Not the End, Just the End of a Beginning

Today, I am proud to announce my new blog as part of the NetApp blogging community: Objects in Context.

I am very pleased to join the NetApp team, and to have this opportunity to start writing a second chapter. January 2010 marked the passage of a decade since I first started working on object storage, and we've seen many milestones, from the first large-scale deployments to the development of industry standards. Over the next few years, I fully expect things to accelerate — After all, the Internet changes everything, and storage is just starting to catch up.

Moving forward, I will be re-purposing this blog here to discuss topics such as information visualization, radio design, iPad development and other similar non-work-related subjects. I encourage all my readers to continue to follow my adventures in object storage over at the NetApp blog. We've got many exciting things in store, and I can assure you that in this case, one plus one is far greater than two.


CDMI Functional Areas

With the 1.0 release of the Cloud Data Management Interface standard quickly wrapping up, below is my summary of the major functional areas covered in the 1.0g draft:

Object Access by Name - Sections 8 and 9

Cloud storage clients can store, list and retrieve objects by name. This is the most common method for accessing objects, and allows the placement of objects into "containers" to group together like objects, in a similar manner as directories in a filesystem.

For more details, see CDMI Tutorial - Basic Input/Output.

Object Access by ID - Sections 8 and 9

Cloud storage clients can also store and retrieve objects by ObjectID. Every named object also has an Object ID, but not all objects have a name. When unnamed objects are created, they can only be accessed by Object ID. Storing Object IDs in a database is more efficient than storing URIs, and this mode of object access is more suited when access is ID based or query based.

Data System Metadata - Section 16.4

Data System Metadata is a set of special metadata items that are interpreted by the cloud in order to allow the cloud storage client to specify the level of service, protection, placement and other characteristics for stored objects.

For more details, see CDMI Tutorial - Data Management, Part 1.

Serialization - Section 15

Serialization allows objects and containers to be transformed into a portable data object that can be deserialized back into the original objects and containers. This is useful for archiving and for system-to-system transport.

Domains - Section 10

Domains specify administrative control within a CDMI cloud, and define how users are mapped to permissions, specifies delegation of authentication and authorization, and provides usage summaries.

Queues - Section 11

Queues are special data objects that can store multiple values in a first in, first out access semantics. Queues represent a key technology for connecting together applications in the cloud, as they enable reliable inter-process communication with underlying persistent data storage.

Query - Section 11.1.3

Query is implemented as a queue interface that allows a client to express in a standardized manner a query, and for a query engine to create a response as a CDMI data object with a specific format of results.

Notification - Section 11.1.1

Notification builds on top of queues, and allows a client to subscribe to a client-defined set of notifications about operations performed against the storage cloud.

Audit - Section 11.1.2, 17

Audit builds on top of queues, and allows a client to subscribe to a client-defined set of log messages about system operations.

Exports - Section 13

Exports allows a client to specify and control how access to named objects are provided through network files protocols. Exports also allow a container to be exported as a block device.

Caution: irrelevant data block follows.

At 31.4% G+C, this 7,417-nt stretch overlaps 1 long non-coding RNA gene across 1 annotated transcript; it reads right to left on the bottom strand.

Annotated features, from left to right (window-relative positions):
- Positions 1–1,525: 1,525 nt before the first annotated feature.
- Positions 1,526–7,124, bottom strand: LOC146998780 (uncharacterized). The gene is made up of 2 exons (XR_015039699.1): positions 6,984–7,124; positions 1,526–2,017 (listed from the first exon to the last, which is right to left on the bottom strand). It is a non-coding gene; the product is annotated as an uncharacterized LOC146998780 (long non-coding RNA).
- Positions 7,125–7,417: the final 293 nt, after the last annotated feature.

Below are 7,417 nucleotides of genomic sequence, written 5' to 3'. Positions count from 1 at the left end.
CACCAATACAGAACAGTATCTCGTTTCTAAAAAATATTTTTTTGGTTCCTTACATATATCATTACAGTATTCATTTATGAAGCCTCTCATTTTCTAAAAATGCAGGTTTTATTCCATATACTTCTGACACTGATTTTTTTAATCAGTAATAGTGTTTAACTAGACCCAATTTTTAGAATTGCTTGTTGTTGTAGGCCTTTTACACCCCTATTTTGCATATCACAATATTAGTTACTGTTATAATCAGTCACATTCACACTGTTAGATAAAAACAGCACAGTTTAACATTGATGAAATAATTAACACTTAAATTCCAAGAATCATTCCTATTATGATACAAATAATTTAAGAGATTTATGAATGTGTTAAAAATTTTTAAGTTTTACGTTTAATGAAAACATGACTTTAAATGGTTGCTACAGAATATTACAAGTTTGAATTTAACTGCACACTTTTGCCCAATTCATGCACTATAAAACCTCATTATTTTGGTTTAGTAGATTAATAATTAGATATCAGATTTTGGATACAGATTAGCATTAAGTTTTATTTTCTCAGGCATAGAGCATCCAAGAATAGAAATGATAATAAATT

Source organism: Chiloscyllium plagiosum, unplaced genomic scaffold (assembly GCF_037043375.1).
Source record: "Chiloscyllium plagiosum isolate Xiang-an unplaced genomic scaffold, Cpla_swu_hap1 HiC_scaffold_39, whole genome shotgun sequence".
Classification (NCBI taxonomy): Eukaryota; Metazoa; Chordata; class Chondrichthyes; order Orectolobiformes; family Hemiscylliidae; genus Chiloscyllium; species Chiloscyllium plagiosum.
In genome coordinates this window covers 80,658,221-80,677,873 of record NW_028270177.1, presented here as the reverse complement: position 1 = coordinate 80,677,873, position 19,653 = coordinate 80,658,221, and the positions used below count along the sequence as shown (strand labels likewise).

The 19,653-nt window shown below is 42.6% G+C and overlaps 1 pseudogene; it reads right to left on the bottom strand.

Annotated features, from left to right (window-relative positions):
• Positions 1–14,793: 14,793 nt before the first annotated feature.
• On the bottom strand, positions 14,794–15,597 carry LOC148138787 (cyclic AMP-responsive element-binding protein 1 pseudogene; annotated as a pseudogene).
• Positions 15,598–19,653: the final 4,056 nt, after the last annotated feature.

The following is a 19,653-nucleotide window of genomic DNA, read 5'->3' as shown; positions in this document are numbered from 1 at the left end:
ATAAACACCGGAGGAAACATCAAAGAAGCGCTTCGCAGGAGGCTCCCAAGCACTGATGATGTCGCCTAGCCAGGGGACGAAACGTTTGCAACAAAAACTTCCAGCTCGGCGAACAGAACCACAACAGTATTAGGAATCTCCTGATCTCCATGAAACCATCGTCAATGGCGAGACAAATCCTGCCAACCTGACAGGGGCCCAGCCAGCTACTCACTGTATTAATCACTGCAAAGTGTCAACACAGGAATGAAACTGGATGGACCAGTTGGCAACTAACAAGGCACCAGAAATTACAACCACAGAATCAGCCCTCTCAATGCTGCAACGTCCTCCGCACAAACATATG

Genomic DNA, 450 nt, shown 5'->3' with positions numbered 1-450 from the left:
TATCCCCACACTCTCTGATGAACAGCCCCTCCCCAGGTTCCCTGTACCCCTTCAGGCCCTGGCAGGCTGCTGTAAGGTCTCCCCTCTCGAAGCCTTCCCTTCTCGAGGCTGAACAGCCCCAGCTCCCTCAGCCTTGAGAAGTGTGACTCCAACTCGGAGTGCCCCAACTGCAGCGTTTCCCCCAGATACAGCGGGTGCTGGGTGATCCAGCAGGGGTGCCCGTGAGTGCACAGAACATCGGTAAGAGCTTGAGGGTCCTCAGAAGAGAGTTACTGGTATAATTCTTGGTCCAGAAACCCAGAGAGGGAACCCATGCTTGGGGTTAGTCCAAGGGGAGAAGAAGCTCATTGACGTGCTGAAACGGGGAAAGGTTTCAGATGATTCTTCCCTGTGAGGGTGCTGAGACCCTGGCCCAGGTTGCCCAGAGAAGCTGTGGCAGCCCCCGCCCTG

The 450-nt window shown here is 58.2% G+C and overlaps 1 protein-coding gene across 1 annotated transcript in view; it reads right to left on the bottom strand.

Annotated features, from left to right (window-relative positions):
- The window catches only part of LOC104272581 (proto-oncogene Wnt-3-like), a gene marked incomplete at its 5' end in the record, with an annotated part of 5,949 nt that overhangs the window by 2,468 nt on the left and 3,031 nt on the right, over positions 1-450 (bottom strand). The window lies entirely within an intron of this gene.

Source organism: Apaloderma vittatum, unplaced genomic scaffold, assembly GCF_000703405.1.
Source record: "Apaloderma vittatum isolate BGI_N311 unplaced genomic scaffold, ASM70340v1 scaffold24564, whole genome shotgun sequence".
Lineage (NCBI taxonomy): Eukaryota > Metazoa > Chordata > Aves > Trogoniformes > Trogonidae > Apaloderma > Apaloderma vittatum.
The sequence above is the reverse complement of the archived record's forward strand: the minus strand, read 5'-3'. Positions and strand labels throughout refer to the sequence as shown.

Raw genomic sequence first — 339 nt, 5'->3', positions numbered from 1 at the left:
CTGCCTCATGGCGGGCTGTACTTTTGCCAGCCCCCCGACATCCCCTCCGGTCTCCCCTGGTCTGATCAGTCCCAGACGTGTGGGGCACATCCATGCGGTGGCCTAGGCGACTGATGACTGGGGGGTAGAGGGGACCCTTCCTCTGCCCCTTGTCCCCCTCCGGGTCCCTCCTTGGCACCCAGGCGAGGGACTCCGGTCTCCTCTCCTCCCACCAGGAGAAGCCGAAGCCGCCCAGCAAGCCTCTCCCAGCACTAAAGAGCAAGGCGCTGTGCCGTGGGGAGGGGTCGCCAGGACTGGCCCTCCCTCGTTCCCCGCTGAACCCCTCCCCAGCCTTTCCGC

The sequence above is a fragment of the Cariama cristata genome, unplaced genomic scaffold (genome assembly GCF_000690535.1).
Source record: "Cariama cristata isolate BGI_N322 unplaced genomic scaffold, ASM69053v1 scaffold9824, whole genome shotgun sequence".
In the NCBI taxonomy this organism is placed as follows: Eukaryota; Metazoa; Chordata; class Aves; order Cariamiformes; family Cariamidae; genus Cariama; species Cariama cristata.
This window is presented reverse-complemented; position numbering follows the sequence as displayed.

Snapshots - Section 14

Snapshots are the ability for a client to specify that access to a set of named objects and containers should be preserved.

Retention - Section 18

Retention and Hold are a set of functions that allow a client to specify that an object may not be modified or deleted, and for how long the restrictions must remain in place.


The World's Shortest CDMI Implementation

The CDMI standard is built around the concept of "capabilities", which describe which functionality a given cloud storage system provides to clients. As a result, it permits a system to only implement a small subset of the standard while still being compliant.

So, to demonstrate this, I present to you the world's shortest* CDMI implementation, written in Ruby:
# World's smallest CDMI implementation, or, how to say NO in CDMI.
require 'socket'
require 'openssl'

listener = TCPServer.new('', 2000)

# Set up TLS
ssl_context = OpenSSL::SSL::SSLContext.new()
ssl_context.cert = OpenSSL::X509::Certificate.new(File.open("cdmi_server.cert"))
ssl_context.key = OpenSSL::PKey::RSA.new(File.open("cdmi_server.key"))
ssl_listener = OpenSSL::SSL::SSLServer.new(listener, ssl_context)

while (connection = ssl_listener.accept)
request = ""
while(request.index("\n\n") == nil)
request << connection.gets

print "-- CLIENT REQUEST -------------------------------------------------------------\n"
print request
print "-------------------------------------------------------------------------------\n"

if(request.index("GET ") == 0)
uri = request.slice(request.index(" ") + 1, request.length)
uri = uri.slice(0, uri.index(" "))

if(uri == "/")
connection.puts("HTTP/1.1 200 OK\nContent-Type: application/vnd.org.snia.cdmi.container+json\nX-CDMI-Specification-Version: 1.0\n\n{\"objectURI\" : \"/\", \"objectID\" : \"AABwbQAQgTpfe4qRBsyCCw==\", \"parentURI\" : \"/\", \"capabilitiesURI\" : \"/cdmi_capabilities/\", \"completionStatus\" : \"Complete\", \"metadata\" : {}, \"childrenrange\" : \"0-0\", \"children\" : [\"cdmi_capabilities/\"]}")
elsif(uri == "/cdmi_capabilities" || uri == "/cdmi_capabilities/" )
connection.puts("HTTP/1.1 200 OK\nContent-Type: application/vnd.org.snia.cdmi.capabilities+json\nX-CDMI-Specification-Version: 1.0\n\n{\"objectURI\" : \"/cdmi_capabilities/\", \"objectID\" : \"AABwbQAQnP7GJT2muKDelQ==\", \"parentURI\" : \"/\", \"capabilities\" : {\"cdmi_security_https_transport\" : \"true\", \"cdmi_read_metadata\" : \"true\", \"cdmi_list_children\" : \"true\"}, \"childrenrange\" : \"\", \"children\" : []}")
connection.puts("404 Not Found\n")
connection.puts("501 Not Implemented\n")

* It's a little longer than it could be, because it is written for readability. Removal of comments, code tightening, etc, is left as an exercise for the reader.

Now, since this uses TLS, you'll need a TLS-compatible client. Here's a test client for this purpose: